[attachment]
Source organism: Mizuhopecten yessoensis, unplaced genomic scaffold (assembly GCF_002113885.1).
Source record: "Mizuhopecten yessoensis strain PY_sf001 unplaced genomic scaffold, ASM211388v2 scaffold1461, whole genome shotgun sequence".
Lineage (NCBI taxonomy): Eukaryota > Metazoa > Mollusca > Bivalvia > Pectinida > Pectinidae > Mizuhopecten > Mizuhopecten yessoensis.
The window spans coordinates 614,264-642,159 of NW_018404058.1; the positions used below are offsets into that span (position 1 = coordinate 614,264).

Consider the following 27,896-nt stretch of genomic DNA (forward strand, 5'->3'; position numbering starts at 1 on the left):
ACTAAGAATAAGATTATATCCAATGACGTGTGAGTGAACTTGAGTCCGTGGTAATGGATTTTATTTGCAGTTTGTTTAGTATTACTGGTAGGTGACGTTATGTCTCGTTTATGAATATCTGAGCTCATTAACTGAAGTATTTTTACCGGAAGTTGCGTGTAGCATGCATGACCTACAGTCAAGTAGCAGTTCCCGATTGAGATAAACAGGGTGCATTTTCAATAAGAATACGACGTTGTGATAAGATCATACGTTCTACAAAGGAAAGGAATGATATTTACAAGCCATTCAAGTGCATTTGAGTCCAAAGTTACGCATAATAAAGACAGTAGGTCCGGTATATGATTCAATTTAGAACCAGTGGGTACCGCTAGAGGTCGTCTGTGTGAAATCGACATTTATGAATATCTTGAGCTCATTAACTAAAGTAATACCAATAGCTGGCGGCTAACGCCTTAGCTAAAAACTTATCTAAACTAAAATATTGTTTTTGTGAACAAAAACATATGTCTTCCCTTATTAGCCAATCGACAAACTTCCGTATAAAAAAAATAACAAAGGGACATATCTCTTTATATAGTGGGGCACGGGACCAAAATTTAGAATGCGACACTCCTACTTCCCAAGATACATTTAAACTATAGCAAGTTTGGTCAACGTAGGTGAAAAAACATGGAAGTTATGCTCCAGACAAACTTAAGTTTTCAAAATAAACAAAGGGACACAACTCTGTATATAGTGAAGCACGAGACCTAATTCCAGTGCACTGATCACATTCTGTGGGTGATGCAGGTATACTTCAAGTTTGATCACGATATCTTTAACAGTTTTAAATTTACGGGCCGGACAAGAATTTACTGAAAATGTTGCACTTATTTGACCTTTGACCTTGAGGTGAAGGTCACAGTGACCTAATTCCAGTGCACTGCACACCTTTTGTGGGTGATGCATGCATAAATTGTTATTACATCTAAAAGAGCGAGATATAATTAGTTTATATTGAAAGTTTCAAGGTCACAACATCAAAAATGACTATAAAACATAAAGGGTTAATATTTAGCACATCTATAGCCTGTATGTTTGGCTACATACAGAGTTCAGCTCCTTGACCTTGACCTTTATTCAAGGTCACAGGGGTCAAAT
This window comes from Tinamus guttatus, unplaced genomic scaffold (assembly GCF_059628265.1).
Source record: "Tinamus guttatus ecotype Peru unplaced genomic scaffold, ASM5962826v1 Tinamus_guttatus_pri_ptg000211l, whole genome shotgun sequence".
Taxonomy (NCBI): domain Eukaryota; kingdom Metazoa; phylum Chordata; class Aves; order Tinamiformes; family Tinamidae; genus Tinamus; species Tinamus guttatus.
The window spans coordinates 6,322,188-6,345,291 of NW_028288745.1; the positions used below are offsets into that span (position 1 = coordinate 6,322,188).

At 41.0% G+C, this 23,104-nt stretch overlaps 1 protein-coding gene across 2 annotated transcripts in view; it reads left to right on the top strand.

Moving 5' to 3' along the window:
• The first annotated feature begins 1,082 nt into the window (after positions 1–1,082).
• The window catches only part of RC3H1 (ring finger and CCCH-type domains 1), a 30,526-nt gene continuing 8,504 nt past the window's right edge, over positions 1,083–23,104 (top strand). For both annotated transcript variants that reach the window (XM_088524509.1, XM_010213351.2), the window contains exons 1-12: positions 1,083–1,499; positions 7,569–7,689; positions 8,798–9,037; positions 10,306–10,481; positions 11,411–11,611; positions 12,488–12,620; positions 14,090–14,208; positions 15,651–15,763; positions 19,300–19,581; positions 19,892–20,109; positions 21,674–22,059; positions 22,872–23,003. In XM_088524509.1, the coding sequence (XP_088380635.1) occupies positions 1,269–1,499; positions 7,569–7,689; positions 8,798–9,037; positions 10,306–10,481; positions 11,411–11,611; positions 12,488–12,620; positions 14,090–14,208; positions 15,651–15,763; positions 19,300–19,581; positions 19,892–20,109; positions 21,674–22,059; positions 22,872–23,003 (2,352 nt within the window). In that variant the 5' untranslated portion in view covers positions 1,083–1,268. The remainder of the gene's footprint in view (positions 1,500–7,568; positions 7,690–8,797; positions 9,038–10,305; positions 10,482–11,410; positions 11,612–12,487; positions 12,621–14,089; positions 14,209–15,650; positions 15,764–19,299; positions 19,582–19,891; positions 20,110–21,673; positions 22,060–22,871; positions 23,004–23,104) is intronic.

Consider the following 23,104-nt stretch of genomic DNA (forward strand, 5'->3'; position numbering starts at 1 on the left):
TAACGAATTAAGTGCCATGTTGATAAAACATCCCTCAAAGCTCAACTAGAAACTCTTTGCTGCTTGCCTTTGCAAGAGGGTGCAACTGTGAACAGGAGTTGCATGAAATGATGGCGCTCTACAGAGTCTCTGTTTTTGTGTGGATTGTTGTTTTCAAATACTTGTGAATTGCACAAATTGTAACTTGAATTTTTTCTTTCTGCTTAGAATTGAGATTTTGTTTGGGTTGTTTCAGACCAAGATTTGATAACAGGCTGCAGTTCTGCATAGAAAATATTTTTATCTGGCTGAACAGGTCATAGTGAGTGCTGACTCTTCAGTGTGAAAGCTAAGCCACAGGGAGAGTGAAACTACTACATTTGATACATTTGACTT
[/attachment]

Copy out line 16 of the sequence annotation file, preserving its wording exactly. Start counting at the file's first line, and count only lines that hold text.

TAACGAATTAAGTGCCATGTTGATAAAACATCCCTCAAAGCTCAACTAGAAACTCTTTGCTGCTTGCCTTTGCAAGAGGGTGCAACTGTGAACAGGAGTTGCATGAAATGATGGCGCTCTACAGAGTCTCTGTTTTTGTGTGGATTGTTGTTTTCAAATACTTGTGAATTGCACAAATTGTAACTTGAATTTTTTCTTTCTGCTTAGAATTGAGATTTTGTTTGGGTTGTTTCAGACCAAGATTTGATAACAGGCTGCAGTTCTGCATAGAAAATATTTTTATCTGGCTGAACAGGTCATAGTGAGTGCTGACTCTTCAGTGTGAAAGCTAAGCCACAGGGAGAGTGAAACTACTACATTTGATACATTTGACTT